Part of the Cultural Evolution Seminar Series at Brooklyn College

(Download video, 580 MB)

Abstract: A growing body of theory has begun to analyse human culture – the body of beliefs, skills, knowledge, customs, attitudes and norms that is transmitted from individual to individual via social learning – as a Darwinian evolutionary process. Just as the biological evolution of species can be characterised as a Darwinian process of variation, selection and inheritance, so too culture exhibits these basic Darwinian properties. I will present the results of a series of experiments that have simulated cultural evolution in the lab using methods from social psychology. One set of studies using the “transmission chain method” have identified a bias in cultural evolution for information concerning social interactions over non-social interactions, as predicted by the “social brain” theory of human intelligence. Another set of studies have simulated the cultural evolution of prehistoric arrowhead designs, testing hypotheses that different patterns of arrowhead variation are caused by different ways in which arrowhead designs were transmitted between prehistoric hunter-gatherers.

Alex Mesoudi is Reader of Psychology at Queen Mary College, University of London. He is a psychologist who studies cultural evolution as a Darwinian evolutionary process, similar in key respects to the evolution of biological species. Culture can consequently be studied using similar methods, concepts and tools that biologists use to study biological (gene-based) evolution. My own research uses a combination of laboratory experiments and theoretical models to simulate the processes of cultural evolution, with the aim of identifying the small-scale, individual-level cultural  processes that generate the patterns and trends that are observed in human culture.

Video: Alberto Bisin, The economics of cultural transmission and socialization

Part of the Cultural Evolution Seminar Series at Brooklyn College

(Download video, 520 MB)

Abstract: Parents often spend considerable energy in teaching children their own beliefs, a behavior that has both economical and cultural underpinnings. I will present an economic analysis that predicts that minority groups spend more effort in teaching their children, and I will apply it to empirical data on marriage patterns. The analysis predicts that individuals from smaller groups most often choose to marry within their own group, and spend more resources in transmitting their beliefs to offspring.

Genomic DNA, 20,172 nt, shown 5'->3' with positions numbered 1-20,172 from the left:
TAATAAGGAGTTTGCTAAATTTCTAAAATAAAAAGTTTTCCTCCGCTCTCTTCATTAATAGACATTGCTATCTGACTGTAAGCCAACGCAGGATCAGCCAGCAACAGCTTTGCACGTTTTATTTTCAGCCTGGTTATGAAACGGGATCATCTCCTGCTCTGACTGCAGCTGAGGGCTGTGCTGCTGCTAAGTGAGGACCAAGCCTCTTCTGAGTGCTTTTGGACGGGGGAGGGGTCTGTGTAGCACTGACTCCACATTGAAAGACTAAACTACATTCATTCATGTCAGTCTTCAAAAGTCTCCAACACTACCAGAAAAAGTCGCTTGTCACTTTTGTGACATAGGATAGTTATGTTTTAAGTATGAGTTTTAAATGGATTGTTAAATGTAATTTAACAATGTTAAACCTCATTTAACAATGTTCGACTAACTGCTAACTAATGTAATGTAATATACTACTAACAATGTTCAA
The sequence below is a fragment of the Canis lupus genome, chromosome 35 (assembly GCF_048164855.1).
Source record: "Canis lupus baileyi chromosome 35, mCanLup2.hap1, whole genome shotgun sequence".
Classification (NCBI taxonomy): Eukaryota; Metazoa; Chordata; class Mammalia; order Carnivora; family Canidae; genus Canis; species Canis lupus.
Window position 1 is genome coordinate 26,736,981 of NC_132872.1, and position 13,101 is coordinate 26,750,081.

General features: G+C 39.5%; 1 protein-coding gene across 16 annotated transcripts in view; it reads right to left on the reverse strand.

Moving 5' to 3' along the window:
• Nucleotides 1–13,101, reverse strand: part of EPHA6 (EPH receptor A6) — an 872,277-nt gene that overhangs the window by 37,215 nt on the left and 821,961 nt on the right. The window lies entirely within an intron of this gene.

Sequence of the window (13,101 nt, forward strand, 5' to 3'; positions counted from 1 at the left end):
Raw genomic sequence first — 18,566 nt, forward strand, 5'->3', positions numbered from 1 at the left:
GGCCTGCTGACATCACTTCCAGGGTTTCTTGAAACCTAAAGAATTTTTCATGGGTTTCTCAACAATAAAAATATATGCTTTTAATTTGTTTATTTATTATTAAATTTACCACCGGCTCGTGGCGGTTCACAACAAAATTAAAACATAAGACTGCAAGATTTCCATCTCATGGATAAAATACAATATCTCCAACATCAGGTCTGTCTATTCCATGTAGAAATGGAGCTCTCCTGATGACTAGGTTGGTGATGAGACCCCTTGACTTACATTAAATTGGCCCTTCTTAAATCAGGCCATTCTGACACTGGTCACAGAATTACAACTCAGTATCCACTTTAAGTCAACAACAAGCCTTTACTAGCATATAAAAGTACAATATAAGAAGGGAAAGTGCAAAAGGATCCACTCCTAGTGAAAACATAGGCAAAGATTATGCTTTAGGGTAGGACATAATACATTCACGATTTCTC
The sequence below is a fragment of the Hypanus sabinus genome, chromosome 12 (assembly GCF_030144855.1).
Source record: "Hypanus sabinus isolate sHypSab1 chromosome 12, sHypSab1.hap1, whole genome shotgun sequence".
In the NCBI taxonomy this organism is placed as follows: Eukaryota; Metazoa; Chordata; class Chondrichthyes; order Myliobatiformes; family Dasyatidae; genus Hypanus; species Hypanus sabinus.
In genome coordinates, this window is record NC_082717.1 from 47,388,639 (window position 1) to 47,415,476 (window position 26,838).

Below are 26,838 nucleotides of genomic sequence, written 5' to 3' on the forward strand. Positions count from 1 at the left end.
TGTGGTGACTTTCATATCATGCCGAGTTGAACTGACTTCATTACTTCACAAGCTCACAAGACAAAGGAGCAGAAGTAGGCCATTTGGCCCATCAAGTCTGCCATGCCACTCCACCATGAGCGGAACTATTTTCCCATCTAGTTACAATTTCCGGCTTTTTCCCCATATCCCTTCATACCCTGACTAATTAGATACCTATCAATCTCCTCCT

Alberto Bisin is Professor in the Department of Economics at NYU. He is an economist interested in the interaction between cultural and socio-economic forces, expanding economic theory that has traditionally explained human behavior as determined by cost-benefit analyses independent of one’s cultural background.

New evidence for early learning of sexual preferences

We have recently posted on our sex research blog the results of our latest survey on sexual preferences. We surveyed sexual attraction to such traits as tattoos, eyeglasses, eye color, skin tone, stature, heir lenght, hair color, body type, long nails, painted nails, eyeglasses, tattoos, body hair, facial hair, armpit hair, and smoking. We found evidence that heterosexual individuals often prefer traits they have seen during their childhood in the parent of the other sex. That is, heterosexual males appear to prefer traits found in their mother, while heterosexual females trait found in their father.

A summary of this study and of previous ones on early learning of sexual prefernces is provided in Hanna Aronsson’s Ph.D. thesis introduction.

Video: Stefano Adamo, The Social Diffusion of Specialist Knowledge

Part of the Cultural Evolution Seminar Series at Brooklyn College

(Download video, 660 MB)

Abstract: I argue that the social diffusion of specialist knowledge is contingent upon a combination of environmental and cognitive factors that make such ideas significant to the lay person and motivates their social transmission and retention. The same combination of factors, however, also engenders an incomplete comprehension of the ideas being spread. I propose a qualitative method to understand what makes specialist knowledge relevant and anticipate how lay peoplemay retain and spread such knowledge.

Stefano Adamo is Reader in Italian History and Culture at the University of Banja Luka, Bosnia Herzegovina, and fellowat the International Center of Economic Research, Turin, Italy. His research interests include the history of ideas and the cognitive theory of culture,especially the history of economic concepts (money, market, etc.) and their social diffusion.